Well done those scientists!

Know your brain? Possibly not.

“Exact knowledge is the enemy of vitalism.” Francis Crick.

On the face of it, I’m going to write about two totally disparate aspects of the brain.  Or are they?

I subscribe to Naked Capitalism and one of my favourite aspects of Yves’s daily email presentation are the Links.  They cover an incredibly broad range of news items.

So it was perhaps a week ago or thereabouts that one of those links was to an item in the British newspaper, The Daily Mail.  Here’s how the article started,

Power really does corrupt as scientists claim it’s as addictive as cocaine

More than a hundred years after noted historian Baron John Acton coined the phrase ‘power tends to corrupt, and absolute power corrupts absolutely’ scientists claim the saying is biologically true.

The feeling of power has been found to have a similar effect on the brain to cocaine by increasing the levels of testosterone and its by-product 3-androstanediol in both men and women.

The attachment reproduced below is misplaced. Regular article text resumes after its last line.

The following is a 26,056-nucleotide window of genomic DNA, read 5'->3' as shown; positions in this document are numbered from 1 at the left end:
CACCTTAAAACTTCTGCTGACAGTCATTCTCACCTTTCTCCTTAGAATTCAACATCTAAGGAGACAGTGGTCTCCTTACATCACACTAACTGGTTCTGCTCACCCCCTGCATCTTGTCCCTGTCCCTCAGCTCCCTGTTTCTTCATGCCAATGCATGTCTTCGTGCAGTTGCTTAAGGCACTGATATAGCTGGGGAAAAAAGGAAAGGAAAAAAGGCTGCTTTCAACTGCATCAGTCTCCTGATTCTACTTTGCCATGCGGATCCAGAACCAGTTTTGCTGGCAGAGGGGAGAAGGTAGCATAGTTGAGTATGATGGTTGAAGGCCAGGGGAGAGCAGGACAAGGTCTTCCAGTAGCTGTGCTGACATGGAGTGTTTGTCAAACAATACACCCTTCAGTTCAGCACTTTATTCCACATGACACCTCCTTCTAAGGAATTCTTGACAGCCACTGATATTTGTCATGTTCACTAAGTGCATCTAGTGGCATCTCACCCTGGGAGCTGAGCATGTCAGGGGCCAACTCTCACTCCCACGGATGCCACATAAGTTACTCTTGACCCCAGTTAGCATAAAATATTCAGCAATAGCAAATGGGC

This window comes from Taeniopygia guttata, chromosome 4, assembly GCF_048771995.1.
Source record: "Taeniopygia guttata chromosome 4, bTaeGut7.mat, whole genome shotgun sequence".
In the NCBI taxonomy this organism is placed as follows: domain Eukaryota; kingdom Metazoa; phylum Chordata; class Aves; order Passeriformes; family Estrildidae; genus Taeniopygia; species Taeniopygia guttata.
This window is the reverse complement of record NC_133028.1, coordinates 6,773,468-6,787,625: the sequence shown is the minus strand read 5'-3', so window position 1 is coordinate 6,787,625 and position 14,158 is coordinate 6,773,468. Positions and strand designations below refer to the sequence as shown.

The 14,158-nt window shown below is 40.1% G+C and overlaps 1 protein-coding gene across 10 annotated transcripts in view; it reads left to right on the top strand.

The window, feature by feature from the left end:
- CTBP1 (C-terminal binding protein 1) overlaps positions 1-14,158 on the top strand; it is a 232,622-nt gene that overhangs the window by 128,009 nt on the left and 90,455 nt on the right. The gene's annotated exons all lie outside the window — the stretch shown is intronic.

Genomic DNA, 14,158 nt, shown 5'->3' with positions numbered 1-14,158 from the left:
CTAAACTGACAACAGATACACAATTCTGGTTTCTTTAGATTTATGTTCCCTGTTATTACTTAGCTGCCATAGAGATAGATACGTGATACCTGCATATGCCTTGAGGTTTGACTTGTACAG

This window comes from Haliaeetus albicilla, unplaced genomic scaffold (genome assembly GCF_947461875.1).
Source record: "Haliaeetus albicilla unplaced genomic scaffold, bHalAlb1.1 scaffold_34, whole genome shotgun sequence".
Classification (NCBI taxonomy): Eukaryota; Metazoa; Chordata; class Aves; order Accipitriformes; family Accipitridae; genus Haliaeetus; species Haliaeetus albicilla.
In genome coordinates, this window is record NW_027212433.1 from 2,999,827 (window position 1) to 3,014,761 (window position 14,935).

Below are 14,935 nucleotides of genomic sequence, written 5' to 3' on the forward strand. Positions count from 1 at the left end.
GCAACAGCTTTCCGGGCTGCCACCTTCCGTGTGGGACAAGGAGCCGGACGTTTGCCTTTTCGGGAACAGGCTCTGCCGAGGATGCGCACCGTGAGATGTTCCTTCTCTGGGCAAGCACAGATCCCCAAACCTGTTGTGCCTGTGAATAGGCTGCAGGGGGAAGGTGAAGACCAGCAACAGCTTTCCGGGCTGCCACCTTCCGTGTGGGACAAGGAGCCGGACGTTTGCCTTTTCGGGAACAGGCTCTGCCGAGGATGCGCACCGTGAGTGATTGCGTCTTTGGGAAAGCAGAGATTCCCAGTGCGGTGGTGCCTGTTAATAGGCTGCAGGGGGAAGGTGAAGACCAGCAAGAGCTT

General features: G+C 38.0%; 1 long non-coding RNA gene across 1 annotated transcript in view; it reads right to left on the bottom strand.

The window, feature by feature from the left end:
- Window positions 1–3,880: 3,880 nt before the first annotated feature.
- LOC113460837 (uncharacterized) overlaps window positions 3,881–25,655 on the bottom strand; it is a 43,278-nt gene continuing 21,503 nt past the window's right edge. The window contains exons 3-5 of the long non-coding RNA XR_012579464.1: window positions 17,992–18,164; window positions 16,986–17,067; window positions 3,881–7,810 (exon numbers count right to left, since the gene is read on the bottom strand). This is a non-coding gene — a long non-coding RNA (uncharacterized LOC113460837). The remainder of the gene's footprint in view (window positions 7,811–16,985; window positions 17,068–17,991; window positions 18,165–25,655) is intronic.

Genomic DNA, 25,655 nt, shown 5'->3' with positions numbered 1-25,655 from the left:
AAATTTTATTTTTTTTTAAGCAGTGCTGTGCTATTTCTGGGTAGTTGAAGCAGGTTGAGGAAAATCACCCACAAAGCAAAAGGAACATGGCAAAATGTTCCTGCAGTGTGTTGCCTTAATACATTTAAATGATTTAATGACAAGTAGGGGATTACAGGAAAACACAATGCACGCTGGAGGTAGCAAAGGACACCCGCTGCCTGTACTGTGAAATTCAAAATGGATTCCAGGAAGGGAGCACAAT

This in turn leads to raised levels of dopamine, the brain’s reward system called the nucleus accumbens, which can be very addictive.

Across in the English paper The Daily Telegraph, Dr Ian Robertson writes on this subject and says,

Unfettered power has almost identical effects, but in the light of yesterday’s Leveson Inquiry interchanges in London, there seems to be less chance of British government ministers becoming addicted to power. Why? Because, as it appears from the emails released by James Murdoch yesterday, they appeared to be submissive to the all-powerful Murdoch empire, hugely dependent on the support of this organization for their jobs and status, who could swing hundreds of thousands of votes for or against them.

Submissiveness and dominance have their effects on the same reward circuits of the brain as power and cocaine. Baboons low down in the dominance hierarchy have lower levels of dopamine in key brain areas, but if they get ‘promoted’ to a higher position, then dopamine rises accordingly. This makes them more aggressive and sexually active, and in humans similar changes happen when people are given power. What’s more, power also makes people smarter, because dopamine improves the functioning of the brain’s frontal lobes. Conversely, demotion in a hierarchy decreases dopamine levels, increases stress and reduces cognitive function.